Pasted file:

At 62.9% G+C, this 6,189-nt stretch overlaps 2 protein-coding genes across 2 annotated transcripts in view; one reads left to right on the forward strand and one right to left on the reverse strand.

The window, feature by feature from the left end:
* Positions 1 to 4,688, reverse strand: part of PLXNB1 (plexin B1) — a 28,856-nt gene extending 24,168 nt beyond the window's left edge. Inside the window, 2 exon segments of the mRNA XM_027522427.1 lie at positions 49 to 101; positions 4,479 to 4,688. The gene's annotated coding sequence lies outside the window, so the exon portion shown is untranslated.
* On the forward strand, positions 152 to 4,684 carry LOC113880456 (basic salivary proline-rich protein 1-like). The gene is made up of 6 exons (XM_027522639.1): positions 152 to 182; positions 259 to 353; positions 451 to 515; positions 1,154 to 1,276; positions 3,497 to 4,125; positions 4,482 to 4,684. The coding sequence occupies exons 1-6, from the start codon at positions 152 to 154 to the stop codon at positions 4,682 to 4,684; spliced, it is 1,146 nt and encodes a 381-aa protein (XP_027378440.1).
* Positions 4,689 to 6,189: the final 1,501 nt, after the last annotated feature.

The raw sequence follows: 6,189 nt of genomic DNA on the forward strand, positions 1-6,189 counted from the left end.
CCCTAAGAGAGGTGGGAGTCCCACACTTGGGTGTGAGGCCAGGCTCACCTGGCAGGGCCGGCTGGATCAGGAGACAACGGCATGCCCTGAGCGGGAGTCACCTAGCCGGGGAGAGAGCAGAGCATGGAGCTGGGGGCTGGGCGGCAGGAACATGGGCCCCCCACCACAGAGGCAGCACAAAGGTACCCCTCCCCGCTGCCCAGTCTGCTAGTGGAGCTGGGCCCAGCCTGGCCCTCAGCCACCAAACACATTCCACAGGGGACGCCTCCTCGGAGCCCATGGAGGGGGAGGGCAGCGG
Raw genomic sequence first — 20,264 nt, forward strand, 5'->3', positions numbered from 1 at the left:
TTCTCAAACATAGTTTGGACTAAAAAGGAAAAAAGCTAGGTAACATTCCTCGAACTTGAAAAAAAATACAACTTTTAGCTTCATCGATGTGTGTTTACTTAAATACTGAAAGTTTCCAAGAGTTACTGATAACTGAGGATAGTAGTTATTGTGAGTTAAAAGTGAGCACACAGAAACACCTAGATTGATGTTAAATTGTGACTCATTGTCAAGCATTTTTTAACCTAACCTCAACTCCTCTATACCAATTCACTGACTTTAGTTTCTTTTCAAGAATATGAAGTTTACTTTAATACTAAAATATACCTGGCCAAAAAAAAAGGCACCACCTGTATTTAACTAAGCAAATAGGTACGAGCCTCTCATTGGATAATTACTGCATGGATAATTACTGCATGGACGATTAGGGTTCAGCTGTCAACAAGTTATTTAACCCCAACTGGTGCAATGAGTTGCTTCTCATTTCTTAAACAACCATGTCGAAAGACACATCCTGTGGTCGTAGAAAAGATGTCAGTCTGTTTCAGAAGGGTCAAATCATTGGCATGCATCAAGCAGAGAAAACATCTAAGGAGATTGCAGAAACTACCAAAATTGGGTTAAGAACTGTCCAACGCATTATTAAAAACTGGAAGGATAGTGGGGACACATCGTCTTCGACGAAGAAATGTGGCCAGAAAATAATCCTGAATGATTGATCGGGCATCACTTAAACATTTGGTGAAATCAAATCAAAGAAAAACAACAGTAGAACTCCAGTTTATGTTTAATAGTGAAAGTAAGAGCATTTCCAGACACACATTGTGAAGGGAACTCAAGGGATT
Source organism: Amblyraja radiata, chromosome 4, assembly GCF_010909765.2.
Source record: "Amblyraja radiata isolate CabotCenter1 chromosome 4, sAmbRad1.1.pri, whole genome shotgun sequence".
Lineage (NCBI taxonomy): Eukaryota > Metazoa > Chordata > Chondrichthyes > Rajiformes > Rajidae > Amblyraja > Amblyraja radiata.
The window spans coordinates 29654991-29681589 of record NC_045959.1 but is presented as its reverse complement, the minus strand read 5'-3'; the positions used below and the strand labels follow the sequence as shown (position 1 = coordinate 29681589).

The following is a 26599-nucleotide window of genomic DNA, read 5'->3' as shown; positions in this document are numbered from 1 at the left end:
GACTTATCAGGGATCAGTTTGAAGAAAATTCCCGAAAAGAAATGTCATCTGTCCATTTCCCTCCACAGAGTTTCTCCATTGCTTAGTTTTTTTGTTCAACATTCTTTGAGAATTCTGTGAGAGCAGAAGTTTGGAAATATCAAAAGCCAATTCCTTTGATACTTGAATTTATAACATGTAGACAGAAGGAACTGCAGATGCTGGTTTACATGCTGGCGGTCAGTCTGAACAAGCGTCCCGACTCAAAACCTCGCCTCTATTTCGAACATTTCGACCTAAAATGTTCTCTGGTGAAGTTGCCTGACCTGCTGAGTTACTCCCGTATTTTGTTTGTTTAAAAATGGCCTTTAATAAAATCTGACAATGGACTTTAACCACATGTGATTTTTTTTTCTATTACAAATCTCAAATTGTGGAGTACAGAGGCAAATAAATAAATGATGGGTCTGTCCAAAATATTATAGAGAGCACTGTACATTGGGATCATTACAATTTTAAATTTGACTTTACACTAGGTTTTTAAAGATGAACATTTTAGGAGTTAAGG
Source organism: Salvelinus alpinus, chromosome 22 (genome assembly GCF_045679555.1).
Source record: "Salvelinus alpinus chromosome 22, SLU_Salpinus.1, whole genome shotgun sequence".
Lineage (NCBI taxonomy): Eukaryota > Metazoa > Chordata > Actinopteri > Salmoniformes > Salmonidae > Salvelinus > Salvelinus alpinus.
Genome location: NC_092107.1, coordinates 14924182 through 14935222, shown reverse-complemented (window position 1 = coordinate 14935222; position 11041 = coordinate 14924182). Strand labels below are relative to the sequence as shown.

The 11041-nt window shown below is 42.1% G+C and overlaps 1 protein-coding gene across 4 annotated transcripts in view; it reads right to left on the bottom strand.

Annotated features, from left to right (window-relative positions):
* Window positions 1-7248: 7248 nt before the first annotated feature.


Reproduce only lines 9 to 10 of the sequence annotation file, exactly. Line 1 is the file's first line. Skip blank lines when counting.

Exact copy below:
TTCTCAAACATAGTTTGGACTAAAAAGGAAAAAAGCTAGGTAACATTCCTCGAACTTGAAAAAAAATACAACTTTTAGCTTCATCGATGTGTGTTTACTTAAATACTGAAAGTTTCCAAGAGTTACTGATAACTGAGGATAGTAGTTATTGTGAGTTAAAAGTGAGCACACAGAAACACCTAGATTGATGTTAAATTGTGACTCATTGTCAAGCATTTTTTAACCTAACCTCAACTCCTCTATACCAATTCACTGACTTTAGTTTCTTTTCAAGAATATGAAGTTTACTTTAATACTAAAATATACCTGGCCAAAAAAAAAGGCACCACCTGTATTTAACTAAGCAAATAGGTACGAGCCTCTCATTGGATAATTACTGCATGGATAATTACTGCATGGACGATTAGGGTTCAGCTGTCAACAAGTTATTTAACCCCAACTGGTGCAATGAGTTGCTTCTCATTTCTTAAACAACCATGTCGAAAGACACATCCTGTGGTCGTAGAAAAGATGTCAGTCTGTTTCAGAAGGGTCAAATCATTGGCATGCATCAAGCAGAGAAAACATCTAAGGAGATTGCAGAAACTACCAAAATTGGGTTAAGAACTGTCCAACGCATTATTAAAAACTGGAAGGATAGTGGGGACACATCGTCTTCGACGAAGAAATGTGGCCAGAAAATAATCCTGAATGATTGATCGGGCATCACTTAAACATTTGGTGAAATCAAATCAAAGAAAAACAACAGTAGAACTCCAGTTTATGTTTAATAGTGAAAGTAAGAGCATTTCCAGACACACATTGTGAAGGGAACTCAAGGGATT
Source organism: Amblyraja radiata, chromosome 4, assembly GCF_010909765.2.